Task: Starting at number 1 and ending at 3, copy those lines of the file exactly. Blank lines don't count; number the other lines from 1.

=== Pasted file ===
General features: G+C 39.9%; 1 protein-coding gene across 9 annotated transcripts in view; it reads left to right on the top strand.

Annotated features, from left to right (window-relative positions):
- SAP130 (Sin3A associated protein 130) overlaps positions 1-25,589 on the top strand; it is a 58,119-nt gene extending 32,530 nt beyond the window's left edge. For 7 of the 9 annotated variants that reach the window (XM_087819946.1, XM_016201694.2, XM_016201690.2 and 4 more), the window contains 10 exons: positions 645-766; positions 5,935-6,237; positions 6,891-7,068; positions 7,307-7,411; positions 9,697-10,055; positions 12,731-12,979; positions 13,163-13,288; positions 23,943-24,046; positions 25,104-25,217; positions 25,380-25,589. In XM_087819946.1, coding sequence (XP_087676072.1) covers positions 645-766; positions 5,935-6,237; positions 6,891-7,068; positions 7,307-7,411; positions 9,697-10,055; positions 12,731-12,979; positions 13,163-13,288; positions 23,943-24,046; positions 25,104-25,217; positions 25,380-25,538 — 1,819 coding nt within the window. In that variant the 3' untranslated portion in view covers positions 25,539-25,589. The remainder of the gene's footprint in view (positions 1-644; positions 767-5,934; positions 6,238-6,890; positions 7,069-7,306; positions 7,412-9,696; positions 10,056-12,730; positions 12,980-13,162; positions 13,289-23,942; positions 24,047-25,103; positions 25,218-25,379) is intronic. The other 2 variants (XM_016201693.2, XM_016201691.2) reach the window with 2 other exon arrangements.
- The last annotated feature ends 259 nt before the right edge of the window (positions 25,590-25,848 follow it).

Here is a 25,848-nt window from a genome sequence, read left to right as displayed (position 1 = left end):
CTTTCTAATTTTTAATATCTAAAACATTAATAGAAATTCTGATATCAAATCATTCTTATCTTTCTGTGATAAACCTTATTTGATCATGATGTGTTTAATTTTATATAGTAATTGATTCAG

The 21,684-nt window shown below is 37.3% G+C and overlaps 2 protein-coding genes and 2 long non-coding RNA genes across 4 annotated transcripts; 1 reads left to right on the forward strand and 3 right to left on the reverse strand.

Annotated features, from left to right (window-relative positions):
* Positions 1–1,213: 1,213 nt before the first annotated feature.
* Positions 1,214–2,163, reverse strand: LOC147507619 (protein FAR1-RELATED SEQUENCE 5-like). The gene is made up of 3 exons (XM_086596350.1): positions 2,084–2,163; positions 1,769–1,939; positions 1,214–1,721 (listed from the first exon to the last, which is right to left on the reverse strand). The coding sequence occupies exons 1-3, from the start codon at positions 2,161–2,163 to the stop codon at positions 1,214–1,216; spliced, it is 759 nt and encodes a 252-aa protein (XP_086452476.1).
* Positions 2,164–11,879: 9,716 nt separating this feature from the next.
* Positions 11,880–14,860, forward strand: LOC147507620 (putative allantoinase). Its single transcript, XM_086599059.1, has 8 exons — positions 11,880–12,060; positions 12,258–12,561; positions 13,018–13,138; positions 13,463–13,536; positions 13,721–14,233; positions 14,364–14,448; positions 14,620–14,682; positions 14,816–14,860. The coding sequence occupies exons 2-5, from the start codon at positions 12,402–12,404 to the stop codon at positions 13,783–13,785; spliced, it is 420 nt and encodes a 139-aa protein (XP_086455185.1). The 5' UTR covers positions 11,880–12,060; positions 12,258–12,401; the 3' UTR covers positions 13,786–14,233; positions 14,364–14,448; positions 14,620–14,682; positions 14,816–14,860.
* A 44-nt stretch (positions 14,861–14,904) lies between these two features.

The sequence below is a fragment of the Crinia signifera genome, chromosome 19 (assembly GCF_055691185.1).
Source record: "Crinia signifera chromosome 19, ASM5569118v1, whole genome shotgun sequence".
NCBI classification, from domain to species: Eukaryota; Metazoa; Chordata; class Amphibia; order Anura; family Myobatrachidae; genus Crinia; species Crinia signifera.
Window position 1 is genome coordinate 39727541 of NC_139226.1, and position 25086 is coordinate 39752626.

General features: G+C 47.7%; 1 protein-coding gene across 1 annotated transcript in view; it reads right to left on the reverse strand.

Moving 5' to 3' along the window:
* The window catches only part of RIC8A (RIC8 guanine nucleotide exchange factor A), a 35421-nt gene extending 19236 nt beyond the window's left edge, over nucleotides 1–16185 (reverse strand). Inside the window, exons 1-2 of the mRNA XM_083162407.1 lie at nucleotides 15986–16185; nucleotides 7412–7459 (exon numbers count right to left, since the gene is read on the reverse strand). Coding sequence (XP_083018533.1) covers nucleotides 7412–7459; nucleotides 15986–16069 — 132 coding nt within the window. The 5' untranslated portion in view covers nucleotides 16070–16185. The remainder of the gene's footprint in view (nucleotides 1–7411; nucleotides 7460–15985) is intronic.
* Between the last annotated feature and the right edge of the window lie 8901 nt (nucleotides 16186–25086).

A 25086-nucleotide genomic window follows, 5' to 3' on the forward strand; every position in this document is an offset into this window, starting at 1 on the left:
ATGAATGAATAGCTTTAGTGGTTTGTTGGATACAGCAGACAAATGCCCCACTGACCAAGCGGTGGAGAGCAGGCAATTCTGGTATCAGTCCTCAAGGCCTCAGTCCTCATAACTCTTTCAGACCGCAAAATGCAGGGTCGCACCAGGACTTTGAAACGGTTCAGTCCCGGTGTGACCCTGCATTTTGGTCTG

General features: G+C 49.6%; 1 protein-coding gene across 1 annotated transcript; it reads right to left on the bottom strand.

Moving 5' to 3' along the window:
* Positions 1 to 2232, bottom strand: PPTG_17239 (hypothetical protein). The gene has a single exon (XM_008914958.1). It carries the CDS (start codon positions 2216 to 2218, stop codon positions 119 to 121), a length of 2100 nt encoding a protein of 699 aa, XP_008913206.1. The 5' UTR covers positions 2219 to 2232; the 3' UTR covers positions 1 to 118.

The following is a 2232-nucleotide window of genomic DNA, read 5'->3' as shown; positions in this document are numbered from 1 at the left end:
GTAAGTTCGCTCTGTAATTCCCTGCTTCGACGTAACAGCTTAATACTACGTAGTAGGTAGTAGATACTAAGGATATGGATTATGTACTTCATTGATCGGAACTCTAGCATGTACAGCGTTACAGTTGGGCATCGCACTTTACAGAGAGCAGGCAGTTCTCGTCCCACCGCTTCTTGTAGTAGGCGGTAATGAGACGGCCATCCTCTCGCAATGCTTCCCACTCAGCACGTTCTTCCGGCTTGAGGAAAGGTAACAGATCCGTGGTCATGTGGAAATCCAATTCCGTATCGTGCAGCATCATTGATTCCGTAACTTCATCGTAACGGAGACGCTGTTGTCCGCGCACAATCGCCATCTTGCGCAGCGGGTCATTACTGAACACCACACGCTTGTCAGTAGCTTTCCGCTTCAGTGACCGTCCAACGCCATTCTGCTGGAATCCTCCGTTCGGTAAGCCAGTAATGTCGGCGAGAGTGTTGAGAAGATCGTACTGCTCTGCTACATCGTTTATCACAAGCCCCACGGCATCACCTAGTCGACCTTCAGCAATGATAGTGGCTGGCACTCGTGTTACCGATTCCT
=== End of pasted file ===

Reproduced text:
General features: G+C 39.9%; 1 protein-coding gene across 9 annotated transcripts in view; it reads left to right on the top strand.

Annotated features, from left to right (window-relative positions):
- SAP130 (Sin3A associated protein 130) overlaps positions 1-25,589 on the top strand; it is a 58,119-nt gene extending 32,530 nt beyond the window's left edge. For 7 of the 9 annotated variants that reach the window (XM_087819946.1, XM_016201694.2, XM_016201690.2 and 4 more), the window contains 10 exons: positions 645-766; positions 5,935-6,237; positions 6,891-7,068; positions 7,307-7,411; positions 9,697-10,055; positions 12,731-12,979; positions 13,163-13,288; positions 23,943-24,046; positions 25,104-25,217; positions 25,380-25,589. In XM_087819946.1, coding sequence (XP_087676072.1) covers positions 645-766; positions 5,935-6,237; positions 6,891-7,068; positions 7,307-7,411; positions 9,697-10,055; positions 12,731-12,979; positions 13,163-13,288; positions 23,943-24,046; positions 25,104-25,217; positions 25,380-25,538 — 1,819 coding nt within the window. In that variant the 3' untranslated portion in view covers positions 25,539-25,589. The remainder of the gene's footprint in view (positions 1-644; positions 767-5,934; positions 6,238-6,890; positions 7,069-7,306; positions 7,412-9,696; positions 10,056-12,730; positions 12,980-13,162; positions 13,289-23,942; positions 24,047-25,103; positions 25,218-25,379) is intronic. The other 2 variants (XM_016201693.2, XM_016201691.2) reach the window with 2 other exon arrangements.